Dodt Gradient Contrast?

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GaryB
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Dodt Gradient Contrast?

Post by GaryB »

Has anyone used Dodt Gradient Contrast?

I was reading up on the Zeiss Axioimager and they mentioned 'Dodt Gradient Contrast' as part of it. I've never heard of it so I did more looking around and it seems like quite a nice illumination technique. I did a quick rough and ready version of it that's far from the actual thing and no doubt gave vastly inferior results, but it does hint at it's promise so I was wondering if anyone has ever seen/used it. It's a sophisticated variant on oblique lighting.

Here's a rundown of the basics.
http://photos.labwrench.com/equipmentMa ... 5-4769.pdf

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dolmadis
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Post by dolmadis »


GaryB
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Post by GaryB »

Yeah, I saw that.
Thorlabs wants as much for the device as a full second hand DIC microscope. The device itself as I've seen on other sites is a fairly simple setup provided your scope is equipped with external illumination like a Hal lamp. If I had a metal lathe I'd make one. :lol:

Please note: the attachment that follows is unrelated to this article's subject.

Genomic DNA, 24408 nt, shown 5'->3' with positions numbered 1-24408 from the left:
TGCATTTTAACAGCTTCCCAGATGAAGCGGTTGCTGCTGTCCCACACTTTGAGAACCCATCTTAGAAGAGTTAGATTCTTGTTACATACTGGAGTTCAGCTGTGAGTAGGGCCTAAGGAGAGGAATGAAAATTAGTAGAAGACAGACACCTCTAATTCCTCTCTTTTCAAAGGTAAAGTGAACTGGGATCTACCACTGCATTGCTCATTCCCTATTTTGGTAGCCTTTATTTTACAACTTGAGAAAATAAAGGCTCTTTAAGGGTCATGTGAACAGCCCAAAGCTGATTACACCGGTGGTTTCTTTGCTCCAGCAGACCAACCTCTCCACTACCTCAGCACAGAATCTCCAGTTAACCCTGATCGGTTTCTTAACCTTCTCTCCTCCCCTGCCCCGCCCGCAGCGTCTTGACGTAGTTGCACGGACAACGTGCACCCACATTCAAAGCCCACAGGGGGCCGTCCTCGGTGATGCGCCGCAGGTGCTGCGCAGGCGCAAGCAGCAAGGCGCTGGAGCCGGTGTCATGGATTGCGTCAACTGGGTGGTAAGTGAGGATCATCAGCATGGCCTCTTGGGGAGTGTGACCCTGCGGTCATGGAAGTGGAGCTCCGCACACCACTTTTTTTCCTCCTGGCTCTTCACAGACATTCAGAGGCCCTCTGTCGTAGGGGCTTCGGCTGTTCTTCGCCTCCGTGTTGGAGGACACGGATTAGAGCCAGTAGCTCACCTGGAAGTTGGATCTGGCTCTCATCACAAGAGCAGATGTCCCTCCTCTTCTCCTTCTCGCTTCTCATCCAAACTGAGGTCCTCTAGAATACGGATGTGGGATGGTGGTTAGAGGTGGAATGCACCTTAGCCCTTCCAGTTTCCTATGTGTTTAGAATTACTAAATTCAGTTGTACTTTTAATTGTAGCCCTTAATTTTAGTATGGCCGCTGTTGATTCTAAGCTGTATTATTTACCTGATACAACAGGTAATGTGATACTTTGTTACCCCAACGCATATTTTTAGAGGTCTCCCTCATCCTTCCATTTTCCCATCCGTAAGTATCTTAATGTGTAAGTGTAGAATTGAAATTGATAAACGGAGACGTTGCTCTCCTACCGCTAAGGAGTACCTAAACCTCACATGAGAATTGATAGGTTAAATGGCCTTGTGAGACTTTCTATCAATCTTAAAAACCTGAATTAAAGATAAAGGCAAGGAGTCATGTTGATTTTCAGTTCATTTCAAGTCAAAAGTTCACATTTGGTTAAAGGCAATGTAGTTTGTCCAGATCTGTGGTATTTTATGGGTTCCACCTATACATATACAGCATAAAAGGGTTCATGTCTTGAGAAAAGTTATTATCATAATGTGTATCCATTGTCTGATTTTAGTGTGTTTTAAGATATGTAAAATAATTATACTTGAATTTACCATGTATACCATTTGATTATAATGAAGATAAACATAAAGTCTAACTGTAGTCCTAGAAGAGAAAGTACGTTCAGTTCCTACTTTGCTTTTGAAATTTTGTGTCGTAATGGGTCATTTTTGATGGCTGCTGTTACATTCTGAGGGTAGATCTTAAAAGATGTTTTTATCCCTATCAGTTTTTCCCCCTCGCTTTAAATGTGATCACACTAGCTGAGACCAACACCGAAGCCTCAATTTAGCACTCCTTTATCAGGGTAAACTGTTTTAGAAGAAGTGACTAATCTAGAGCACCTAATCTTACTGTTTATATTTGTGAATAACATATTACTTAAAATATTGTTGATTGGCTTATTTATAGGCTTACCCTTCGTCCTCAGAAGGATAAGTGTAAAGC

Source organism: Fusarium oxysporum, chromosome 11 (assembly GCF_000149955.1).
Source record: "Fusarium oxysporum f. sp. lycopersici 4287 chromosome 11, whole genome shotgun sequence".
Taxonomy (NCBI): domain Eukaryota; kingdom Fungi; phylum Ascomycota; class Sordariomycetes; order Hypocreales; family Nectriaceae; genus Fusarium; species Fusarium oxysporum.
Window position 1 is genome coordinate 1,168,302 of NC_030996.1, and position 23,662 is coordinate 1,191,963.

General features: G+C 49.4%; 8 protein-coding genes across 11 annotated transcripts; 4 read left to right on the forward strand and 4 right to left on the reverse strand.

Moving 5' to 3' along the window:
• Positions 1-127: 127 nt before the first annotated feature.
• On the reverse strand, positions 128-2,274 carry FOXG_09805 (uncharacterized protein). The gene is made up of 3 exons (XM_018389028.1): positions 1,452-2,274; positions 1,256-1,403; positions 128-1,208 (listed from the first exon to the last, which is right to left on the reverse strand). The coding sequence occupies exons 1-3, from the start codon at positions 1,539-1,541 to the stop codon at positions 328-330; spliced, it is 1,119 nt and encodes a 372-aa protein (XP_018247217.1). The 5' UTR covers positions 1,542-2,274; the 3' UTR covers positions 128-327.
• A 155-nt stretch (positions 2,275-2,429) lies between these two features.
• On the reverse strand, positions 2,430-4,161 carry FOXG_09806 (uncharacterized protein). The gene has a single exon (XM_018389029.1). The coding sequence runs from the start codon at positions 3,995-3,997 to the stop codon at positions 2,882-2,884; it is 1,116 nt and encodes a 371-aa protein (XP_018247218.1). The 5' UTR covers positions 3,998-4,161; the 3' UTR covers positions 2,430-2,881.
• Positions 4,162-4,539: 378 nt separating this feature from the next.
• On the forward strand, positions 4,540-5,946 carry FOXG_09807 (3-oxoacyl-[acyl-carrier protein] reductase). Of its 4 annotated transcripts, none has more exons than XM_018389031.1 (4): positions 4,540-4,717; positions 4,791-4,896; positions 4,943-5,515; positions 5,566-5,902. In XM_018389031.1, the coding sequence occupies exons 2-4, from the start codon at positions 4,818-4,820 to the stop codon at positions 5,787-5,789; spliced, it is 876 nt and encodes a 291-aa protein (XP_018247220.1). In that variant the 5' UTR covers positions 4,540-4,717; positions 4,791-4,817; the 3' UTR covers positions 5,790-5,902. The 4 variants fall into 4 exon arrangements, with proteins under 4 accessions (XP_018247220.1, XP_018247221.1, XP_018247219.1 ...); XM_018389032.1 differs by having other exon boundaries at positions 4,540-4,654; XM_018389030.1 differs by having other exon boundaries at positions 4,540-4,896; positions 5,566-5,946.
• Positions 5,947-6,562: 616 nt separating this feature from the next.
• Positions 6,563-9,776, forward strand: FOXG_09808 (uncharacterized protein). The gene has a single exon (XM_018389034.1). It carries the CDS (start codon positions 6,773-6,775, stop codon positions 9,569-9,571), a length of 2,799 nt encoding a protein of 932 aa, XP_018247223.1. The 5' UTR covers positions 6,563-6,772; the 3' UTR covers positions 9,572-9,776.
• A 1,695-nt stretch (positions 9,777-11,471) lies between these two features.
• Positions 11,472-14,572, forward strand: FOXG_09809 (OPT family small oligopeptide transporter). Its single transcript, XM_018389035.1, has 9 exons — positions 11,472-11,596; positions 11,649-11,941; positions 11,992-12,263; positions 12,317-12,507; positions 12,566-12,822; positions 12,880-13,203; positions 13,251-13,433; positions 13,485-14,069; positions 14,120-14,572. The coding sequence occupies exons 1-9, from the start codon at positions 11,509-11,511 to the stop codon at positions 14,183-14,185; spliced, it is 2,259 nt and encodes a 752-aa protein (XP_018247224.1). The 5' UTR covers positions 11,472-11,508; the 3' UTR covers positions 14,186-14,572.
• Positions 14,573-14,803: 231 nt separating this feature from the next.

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dolmadis
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Post by dolmadis »

What about 3D parts ?

Might interest a member with a printer?

JohnyM
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Post by JohnyM »

This is just a fancy name for classic oblique light. Just decenter your condenser aperture and insert a grad filter into condenser tray.

It's been rediscovered many times in many forms, my guess is that it's easier to sell that way.

One simple, yet effective is Litonotus UFG filter, do exactly the same thing.

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Post by Pau »

JohnyM wrote:This is just a fancy name for classic oblique light. Just decenter your condenser aperture and insert a grad fliter into condenser tray.
Not exactly: Dodt (what this mean?) places the sector stop at the illumination train and a diffuser after it. It isn't clear if it is placed at a conjugated plane of the condenser diaphragm where it would be equivalent to an oblique stop at the condenser.

It seems worth to try with DIY approaches.
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Saul
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Post by Saul »

Pau wrote:...Not exactly: Dodt (what this mean?) places the sector stop at the illumination train and a diffuser after it. It isn't clear if it is placed at a conjugated plane of the condenser diaphragm where it would be equivalent to an oblique stop at the condenser...
Hi Pau, this is little bit different path ...

Image
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Post by Pau »

Saul, yes I saw the Thornlabs scheme, it seems about the same than the Zeiss, the only clear difference is the mirror (irrelevant) and that the collimating lens is not pictured because they include it in the illuminator sold separately

The name comes from Hans-Ulrich Dodt (It's better to search before posting :oops: )
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Saul
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Post by Saul »